Regret is integral to our experience but don't let it stand alone among all that compels you. Russian poet Vera Pavlova put it best in one of her works, I think about it a lot when everything feels full of turmoil:

If there is something to desire,
there will be something to regret.
If there is something to regret,
there will be something to recall.
If there is something to recall,
there was nothing to regret.
If there was nothing to regret,
there was nothing to desire.
posted by sestaaak at 7:43 PM on June 8, 2011 [21 favorites]


This is a tough one. I know that people always say that you'd still be together with your ex if you were right for one another, so you shouldn't dwell on mistakes you made, blah blah... However, the issue of making "mistakes" was a source of frustration for me after my break up like it is for you. To grow as people, we have to identify areas of our lives in which we are not being our best selves, and try to overcome the mental obstacles that are holding us back.

First off, stop being so hard on yourself. What you are going through right now is hard enough as it is, so try not to rehash the little details of your relationship too much. It wasn't anything in particular you did that caused the break up, so don't let feelings of regret take up much mental space. Be out and about during the day enjoying the present, and doing the things you love that don't involve your ex. Even being at work is better than being too introspective at this point. A healthy level of distraction to prevent a damaging level of regret is key.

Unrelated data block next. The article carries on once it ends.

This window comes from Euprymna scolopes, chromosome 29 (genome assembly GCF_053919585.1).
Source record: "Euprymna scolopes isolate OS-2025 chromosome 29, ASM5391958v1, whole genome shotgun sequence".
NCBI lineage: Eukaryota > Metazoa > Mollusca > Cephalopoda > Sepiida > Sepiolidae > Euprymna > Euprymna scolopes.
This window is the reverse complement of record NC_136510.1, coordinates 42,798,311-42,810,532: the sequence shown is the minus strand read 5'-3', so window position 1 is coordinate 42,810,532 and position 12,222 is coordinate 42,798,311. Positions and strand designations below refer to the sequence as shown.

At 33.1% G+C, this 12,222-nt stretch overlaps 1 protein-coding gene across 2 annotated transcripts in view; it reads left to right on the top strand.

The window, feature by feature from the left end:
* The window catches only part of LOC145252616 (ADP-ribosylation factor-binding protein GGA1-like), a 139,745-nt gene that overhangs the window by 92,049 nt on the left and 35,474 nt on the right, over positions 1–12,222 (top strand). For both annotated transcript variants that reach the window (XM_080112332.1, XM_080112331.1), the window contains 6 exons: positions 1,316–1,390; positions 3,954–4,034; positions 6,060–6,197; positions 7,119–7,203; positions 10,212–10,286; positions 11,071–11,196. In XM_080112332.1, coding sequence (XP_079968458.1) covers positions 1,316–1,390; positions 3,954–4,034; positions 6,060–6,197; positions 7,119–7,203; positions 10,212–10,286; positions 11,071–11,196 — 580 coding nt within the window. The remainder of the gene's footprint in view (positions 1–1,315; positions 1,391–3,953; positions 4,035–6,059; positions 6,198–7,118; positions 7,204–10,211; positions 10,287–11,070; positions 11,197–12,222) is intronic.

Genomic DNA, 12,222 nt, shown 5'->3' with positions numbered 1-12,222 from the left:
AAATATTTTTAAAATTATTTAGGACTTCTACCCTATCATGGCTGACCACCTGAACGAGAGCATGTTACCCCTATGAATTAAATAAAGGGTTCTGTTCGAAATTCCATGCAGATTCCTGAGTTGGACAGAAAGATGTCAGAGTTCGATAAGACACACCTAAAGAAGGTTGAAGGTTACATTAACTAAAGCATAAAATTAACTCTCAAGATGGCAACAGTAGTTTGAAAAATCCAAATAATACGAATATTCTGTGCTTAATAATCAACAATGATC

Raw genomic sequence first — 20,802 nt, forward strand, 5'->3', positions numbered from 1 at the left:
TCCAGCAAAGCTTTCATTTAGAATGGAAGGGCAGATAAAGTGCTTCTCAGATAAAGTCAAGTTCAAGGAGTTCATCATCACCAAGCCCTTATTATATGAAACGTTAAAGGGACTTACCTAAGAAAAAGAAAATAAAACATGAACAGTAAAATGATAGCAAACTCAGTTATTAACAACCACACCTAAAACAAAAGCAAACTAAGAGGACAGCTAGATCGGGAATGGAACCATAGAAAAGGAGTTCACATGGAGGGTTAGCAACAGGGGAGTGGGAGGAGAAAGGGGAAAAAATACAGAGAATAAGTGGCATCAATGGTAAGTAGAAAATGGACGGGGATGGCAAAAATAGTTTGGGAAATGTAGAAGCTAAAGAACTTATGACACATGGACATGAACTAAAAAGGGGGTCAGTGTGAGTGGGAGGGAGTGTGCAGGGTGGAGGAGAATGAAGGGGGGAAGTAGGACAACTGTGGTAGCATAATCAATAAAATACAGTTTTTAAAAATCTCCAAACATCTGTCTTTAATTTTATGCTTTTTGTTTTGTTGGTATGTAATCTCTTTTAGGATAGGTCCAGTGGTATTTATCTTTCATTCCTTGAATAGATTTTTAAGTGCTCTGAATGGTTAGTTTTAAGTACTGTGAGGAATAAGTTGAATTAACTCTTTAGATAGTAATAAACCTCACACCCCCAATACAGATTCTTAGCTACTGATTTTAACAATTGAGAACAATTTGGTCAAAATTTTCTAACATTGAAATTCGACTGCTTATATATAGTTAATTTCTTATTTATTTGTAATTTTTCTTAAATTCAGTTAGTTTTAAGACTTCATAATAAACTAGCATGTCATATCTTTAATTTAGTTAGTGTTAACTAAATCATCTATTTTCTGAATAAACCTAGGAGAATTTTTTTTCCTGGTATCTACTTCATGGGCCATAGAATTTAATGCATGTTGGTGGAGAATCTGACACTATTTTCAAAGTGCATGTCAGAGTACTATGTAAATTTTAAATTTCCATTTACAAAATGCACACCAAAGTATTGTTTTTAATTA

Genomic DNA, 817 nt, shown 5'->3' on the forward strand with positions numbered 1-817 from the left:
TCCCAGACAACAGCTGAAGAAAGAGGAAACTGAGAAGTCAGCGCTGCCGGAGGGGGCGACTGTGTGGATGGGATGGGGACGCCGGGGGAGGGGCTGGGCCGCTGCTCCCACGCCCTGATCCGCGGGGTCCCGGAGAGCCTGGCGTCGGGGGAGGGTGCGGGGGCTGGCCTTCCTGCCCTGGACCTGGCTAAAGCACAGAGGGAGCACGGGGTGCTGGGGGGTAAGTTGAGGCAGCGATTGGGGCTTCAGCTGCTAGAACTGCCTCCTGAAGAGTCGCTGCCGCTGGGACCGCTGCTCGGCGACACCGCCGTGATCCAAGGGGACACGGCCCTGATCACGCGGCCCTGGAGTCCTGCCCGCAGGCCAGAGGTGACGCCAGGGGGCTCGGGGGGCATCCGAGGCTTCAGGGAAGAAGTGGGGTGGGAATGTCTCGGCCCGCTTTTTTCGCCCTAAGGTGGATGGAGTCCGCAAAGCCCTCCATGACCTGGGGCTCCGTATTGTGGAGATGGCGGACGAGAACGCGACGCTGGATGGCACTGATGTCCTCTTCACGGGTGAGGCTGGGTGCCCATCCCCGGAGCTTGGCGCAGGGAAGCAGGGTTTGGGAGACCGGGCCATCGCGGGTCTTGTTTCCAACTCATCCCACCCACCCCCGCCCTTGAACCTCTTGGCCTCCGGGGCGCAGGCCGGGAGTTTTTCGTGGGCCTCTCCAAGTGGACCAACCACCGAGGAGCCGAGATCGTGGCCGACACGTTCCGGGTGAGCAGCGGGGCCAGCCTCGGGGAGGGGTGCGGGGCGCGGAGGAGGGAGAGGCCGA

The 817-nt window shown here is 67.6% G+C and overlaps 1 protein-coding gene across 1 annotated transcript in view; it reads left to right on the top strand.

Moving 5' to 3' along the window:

One strategy that might help you at this point is to talk about your past relationship--just get it all out there--with a variety of supportive people in your life. They can offer you feedback and set you straight when you say "I should've done..." "I wish I'd done..." etc. etc. All of their collective wisdom can help you reflect upon your actions, his actions, what could've been done differently, and why those things happened the way they did. My friends and family played a huge part of my own growing experience after a break up.

Another strategy to help you learn from your past relationship is reading self-help literature. I recommend Christian Carter's e-book (the guy knows his stuff, seriously), Matt Huston's e-book, Evan Marc Katz's blog (geared towards an older audience, but it still has great info), and a book called Why Men Love Bitches (I might get flack for that, but whatever). Also, a youtube video binge about relationships and break ups might help you. Perusing a blog and forum called "How To Kick Love's Ass" was very instrumental in the final steps of my healing process. Use the wisdom of gurus and accounts of relationships posted on the internet to help you put everything into perspective.